The Europeans' statements and actions indicated that they hadn't been satisfied with assurances from Washington. On Wednesday, White House spokesman Jay Carney said Obama personally assured Merkel that her phone is not being listened to now and won't be in the future.
"I think we are all outraged, across party lines," Wolfgang Bosbach, a prominent German lawmaker from Merkel's party, told Deutschlandfunk radio. "And that also goes for the response that the chancellor's cellphone is not being monitored –- because this sentence says nothing about whether the chancellor was monitored in the past."
Asked Thursday whether the Americans had monitored Merkel's previous communications, White House spokesman Carney wouldn't rule it out.
"We are not going to comment publicly on every specified alleged intelligence activity," he said.
But while the White House was staying publicly mum, Carney said the Obama administration was discussing Germany's concerns "through diplomatic channels at the highest level," as it was with other U.S. allies worried about the alleged spying.
Security or competitive advantage?
In the past, much of the official outrage in Europe about revelations of U.S. communications intercepts leaked by former NSA contract worker Edward Snowden seemed designed for internal political consumption in countries that readily acknowledge conducting major spying operations themselves. But there has been a new discernible vein of anger in Europe as the scale of the NSA's reported operations became known, as well as the possible targeting of a prominent leader like Merkel, presumably for inside political or economic information.
"Nobody in Germany will be able to say any longer that NSA surveillance – which is apparently happening worldwide and millions of times – is serving solely intelligence-gathering or defence against Islamist terror or weapons proliferation," said Hans-Christian Strobele, a member of the German parliamentary oversight committee.
"Because, if you tap the phone connection of the presidents of France or Brazil, or the cellphone of the chancellor, then this is no longer about collecting intelligence about international terrorism, but then that is about competition, about getting advantages in this competition and winning. That's why today is a watershed moment."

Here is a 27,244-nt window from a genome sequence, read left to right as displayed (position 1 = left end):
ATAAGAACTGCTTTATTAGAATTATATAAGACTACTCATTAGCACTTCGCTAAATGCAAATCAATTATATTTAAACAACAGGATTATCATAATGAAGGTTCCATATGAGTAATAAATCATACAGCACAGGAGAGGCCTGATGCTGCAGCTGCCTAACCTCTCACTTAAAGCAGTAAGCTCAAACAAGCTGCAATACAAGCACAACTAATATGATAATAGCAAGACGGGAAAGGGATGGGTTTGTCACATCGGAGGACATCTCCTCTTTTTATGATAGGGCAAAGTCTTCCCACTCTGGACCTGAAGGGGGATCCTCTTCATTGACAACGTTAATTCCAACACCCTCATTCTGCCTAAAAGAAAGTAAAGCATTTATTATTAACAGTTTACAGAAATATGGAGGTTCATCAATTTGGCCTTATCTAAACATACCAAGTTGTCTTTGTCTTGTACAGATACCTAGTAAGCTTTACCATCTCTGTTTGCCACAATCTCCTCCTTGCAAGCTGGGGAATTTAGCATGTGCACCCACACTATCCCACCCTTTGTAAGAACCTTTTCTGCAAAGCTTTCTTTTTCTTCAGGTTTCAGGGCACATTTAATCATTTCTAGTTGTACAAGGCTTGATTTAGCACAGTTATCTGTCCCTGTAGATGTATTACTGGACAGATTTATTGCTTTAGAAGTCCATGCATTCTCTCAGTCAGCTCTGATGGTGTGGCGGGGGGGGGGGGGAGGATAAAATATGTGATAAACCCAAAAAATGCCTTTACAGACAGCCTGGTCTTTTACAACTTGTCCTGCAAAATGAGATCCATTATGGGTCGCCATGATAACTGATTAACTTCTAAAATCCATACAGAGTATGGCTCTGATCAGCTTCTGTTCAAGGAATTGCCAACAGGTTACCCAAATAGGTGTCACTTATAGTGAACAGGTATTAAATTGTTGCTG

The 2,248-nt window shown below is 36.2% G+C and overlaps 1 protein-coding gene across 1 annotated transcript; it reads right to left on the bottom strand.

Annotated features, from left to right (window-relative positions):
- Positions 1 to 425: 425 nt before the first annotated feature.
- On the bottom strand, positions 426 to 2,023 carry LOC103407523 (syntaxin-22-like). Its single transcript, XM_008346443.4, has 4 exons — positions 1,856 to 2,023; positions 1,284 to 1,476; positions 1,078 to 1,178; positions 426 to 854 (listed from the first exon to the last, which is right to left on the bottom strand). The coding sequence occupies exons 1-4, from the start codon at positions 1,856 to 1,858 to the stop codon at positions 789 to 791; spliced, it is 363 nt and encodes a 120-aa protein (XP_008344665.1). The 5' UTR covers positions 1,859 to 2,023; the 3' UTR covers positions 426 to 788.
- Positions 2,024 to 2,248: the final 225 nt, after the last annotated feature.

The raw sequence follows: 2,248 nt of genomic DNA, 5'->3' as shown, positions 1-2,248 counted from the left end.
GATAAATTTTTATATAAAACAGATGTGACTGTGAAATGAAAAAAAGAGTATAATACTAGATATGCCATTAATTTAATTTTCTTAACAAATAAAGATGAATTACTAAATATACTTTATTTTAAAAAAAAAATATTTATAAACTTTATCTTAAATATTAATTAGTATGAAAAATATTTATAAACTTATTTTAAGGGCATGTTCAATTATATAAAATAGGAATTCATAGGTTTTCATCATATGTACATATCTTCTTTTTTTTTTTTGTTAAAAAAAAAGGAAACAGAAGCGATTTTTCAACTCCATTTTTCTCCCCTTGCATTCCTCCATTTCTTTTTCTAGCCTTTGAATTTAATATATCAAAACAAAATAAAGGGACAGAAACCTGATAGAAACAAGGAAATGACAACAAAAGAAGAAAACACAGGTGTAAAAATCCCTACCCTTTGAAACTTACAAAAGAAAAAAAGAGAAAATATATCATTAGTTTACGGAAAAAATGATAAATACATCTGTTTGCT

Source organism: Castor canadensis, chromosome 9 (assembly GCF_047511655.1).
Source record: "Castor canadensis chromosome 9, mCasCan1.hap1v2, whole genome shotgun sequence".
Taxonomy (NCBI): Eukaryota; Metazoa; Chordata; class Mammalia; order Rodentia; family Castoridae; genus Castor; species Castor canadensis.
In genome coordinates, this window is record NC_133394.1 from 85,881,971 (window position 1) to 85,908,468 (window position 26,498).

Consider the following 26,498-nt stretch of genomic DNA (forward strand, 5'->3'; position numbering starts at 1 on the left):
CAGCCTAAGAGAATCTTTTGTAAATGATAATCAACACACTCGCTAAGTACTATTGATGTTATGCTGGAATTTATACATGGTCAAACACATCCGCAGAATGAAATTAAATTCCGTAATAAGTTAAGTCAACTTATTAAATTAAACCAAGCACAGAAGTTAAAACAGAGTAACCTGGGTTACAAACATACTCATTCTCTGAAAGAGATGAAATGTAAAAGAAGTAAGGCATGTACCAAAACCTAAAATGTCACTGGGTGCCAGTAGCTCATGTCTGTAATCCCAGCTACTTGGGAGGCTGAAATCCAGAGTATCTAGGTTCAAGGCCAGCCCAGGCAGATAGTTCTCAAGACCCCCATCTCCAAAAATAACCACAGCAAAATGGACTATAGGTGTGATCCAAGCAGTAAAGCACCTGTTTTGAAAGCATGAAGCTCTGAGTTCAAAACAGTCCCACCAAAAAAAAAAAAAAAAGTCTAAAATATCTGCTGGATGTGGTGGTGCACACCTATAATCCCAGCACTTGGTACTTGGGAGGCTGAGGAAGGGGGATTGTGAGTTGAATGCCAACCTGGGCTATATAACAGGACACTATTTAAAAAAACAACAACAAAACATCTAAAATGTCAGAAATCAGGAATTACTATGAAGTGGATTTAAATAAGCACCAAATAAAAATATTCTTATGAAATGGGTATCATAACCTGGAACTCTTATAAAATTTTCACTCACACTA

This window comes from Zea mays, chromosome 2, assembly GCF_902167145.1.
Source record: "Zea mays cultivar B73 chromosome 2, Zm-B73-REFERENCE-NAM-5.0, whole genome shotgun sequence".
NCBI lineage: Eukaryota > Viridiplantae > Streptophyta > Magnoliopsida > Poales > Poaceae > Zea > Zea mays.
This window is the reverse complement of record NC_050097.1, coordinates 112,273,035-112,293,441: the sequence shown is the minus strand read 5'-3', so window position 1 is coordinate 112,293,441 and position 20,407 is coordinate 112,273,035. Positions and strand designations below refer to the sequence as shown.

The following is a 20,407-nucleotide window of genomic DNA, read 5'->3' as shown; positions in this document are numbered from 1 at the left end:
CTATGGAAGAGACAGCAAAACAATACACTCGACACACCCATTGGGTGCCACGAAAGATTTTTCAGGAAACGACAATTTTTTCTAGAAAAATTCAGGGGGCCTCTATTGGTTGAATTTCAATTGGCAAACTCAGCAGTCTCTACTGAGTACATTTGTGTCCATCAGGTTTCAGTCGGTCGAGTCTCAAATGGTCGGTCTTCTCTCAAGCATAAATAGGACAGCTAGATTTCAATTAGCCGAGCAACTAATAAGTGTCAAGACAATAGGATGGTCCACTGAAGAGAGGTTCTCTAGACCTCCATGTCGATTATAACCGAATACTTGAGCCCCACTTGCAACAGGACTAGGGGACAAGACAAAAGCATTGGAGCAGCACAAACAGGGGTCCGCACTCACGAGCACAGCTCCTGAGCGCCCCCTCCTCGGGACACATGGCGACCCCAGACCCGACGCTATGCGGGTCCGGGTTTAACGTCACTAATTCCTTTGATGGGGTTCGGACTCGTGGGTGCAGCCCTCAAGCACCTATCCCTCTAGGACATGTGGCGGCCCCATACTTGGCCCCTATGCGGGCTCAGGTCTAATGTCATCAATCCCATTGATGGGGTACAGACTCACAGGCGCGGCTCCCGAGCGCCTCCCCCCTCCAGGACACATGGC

Martin Schulz, president of the European Parliament, said Europe's undermined confidence in the U.S. meant it should suspend negotiations for a two-way free-trade agreement that would account for almost half of the global economy. The Americans, Schulz said, now must prove they can be trusted.
"Let's be honest. If we go to the negotiations and we have the feeling those people with whom we negotiate know everything that we want to deal with in advance, how can we trust each other?" Schulz said.
Spectre of totalitarian past
European Union Commission President Jose Manuel Barroso said for many Europeans, eavesdropping on their phone calls or reading their emails is particularly objectionable because it raises the spectre of totalitarian regimes of the recent past.
"At least in Europe, we consider the right to privacy a fundamental right and it is a very serious matter. We cannot, let's say, pretend it is just something accessory," Barroso told a news conference before the EU summit.
In Berlin, the German Foreign Ministry summoned the U.S. ambassador to stress how seriously it takes the reported spying on Merkel. Germany's defence minister said his country and Europe can't return "to business as usual" with Washington, given the number of reports that the United States has eavesdropped on allied nations.
A German parliamentary committee that oversees the country's intelligence service met to discuss the spying allegations. Its head, Thomas Oppermann, recalled previous reports to the panel that U.S. authorities had denied violating German interests, and said, "we were apparently deceived by the American side."